Given the cyclical nature and mutually reinforcing relations between peace, security and development, tomorrow’s session may stress the need for a balanced and simultaneous security and development responses instead of a siloed or sequenced approach towards achieving sustainable peace and development. As highlighted in the PSC’s 883rd session, the interdependent nature of peace, security and development requires not only the cooperation and coordination of different departments within the AU Commission but also developing mechanisms that underpin ‘integrated, inclusive, holistic and multidimensional’ approach with the view to achieving sustainable peace and development in the continent. One of the available mechanisms likely to receive attention in tomorrow’s discussion within this framework is AU’s Post-Conflict Reconstruction and Development (PCRD) framework. The latter plays pivotal role in contributing towards strengthening the capacity and resilience of state institutions as well as addressing underlying root causes of violent conflicts. While AU’s PCRD initiative gets impetus with the establishment of PCRD Centre in Cairo, it remains critical to avail the necessary resources for the Centre to effectively discharge the envisaged role. The full implementation of the African Peace and Security Architecture (APSA) and the African Governance Architecture (AGA) are also worth mentioning as important step in addressing the imperatives of peace, security and development in an integrated and holistic manner.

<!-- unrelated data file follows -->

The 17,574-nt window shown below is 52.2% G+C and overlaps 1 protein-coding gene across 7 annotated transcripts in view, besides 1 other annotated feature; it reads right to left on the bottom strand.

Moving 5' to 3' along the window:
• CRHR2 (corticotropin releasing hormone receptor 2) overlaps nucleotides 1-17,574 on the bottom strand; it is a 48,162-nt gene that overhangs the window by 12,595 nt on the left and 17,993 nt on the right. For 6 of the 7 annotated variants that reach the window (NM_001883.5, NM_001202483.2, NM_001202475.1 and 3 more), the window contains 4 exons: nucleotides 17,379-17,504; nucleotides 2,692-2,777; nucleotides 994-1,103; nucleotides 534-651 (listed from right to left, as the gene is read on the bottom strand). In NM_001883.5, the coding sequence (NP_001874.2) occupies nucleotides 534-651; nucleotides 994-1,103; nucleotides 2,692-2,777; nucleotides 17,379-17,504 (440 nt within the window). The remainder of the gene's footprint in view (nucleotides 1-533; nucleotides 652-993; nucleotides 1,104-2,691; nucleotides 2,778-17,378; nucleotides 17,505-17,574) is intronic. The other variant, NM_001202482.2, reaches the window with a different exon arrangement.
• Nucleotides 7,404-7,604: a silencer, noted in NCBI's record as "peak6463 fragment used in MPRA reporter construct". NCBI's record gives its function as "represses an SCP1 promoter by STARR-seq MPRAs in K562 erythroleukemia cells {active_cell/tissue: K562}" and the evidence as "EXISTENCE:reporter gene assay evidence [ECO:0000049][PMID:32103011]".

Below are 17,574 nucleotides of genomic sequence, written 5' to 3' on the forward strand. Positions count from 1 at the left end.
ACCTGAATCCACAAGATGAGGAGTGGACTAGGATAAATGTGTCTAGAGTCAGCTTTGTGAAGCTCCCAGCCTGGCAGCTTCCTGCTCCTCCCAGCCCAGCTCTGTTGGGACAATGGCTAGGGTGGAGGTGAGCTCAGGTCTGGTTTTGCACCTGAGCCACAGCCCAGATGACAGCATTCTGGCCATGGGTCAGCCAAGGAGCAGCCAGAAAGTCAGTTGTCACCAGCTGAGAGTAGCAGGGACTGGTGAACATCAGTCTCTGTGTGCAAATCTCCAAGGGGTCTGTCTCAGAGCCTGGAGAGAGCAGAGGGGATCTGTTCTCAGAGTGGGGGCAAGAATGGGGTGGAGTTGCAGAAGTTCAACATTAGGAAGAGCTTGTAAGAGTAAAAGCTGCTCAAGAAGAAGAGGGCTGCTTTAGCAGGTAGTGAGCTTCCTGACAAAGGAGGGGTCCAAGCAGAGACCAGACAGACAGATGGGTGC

Over the last decade, not only violent conflicts have spiked but also their nature have changed fundamentally with conflicts becoming increasingly internal, intense and protracted. In its most recent session (1014th) on early warning and Africa’s security outlook, the PSC has expressed its concern over the continental security landscape dominated by the growing influence of armed groups and non-state actors, the expansion of terrorists’ territory and theatre of operation, increasing convergence of terrorism and transnational organized crimes, as well as increasing political and social tension with the rising incidence of violent inter-communal conflicts. Foundational instruments including the AU Constitutive Act, the protocol establishing the PSC and the Common African Defence and Security Policy clearly recognize instability due to these multi-dimensional threats to peace and security as the major impediment to the realization of development aspirations of the continent.

The outcome of tomorrow’s session is expected to be a communique. Among others, the Council may reiterate its 883rd session in emphasizing that AU’s efforts towards conflict prevention, peacekeeping and the consolidation of peace are informed by the link between peace, security and development. While acknowledging the importance of strengthening the security sector, the Council is expected to stress on the need for addressing the structural root causes of violent conflicts in order to transform exiting conflicts, avoid relapses, and consolidate durable peace. The Council is likely to highlight the imperative of an integrated and holistic approach while tackling the interlinked challenges of security and development in the continent. In this respect, the Council may further reiterate its 883rd session that urged the Commission to enhance ‘the collaboration and coordination between the different departments within the AU Commission and AU Specialized Agencies’. Given the unique role that AU’s PCRD initiative plays in tackling the underlying fundamental root causes and drivers of violent conflicts in an integrated and holistic manner, the Council is likely to urge the Commission to support the PCRD Centre in undertaking its mandate.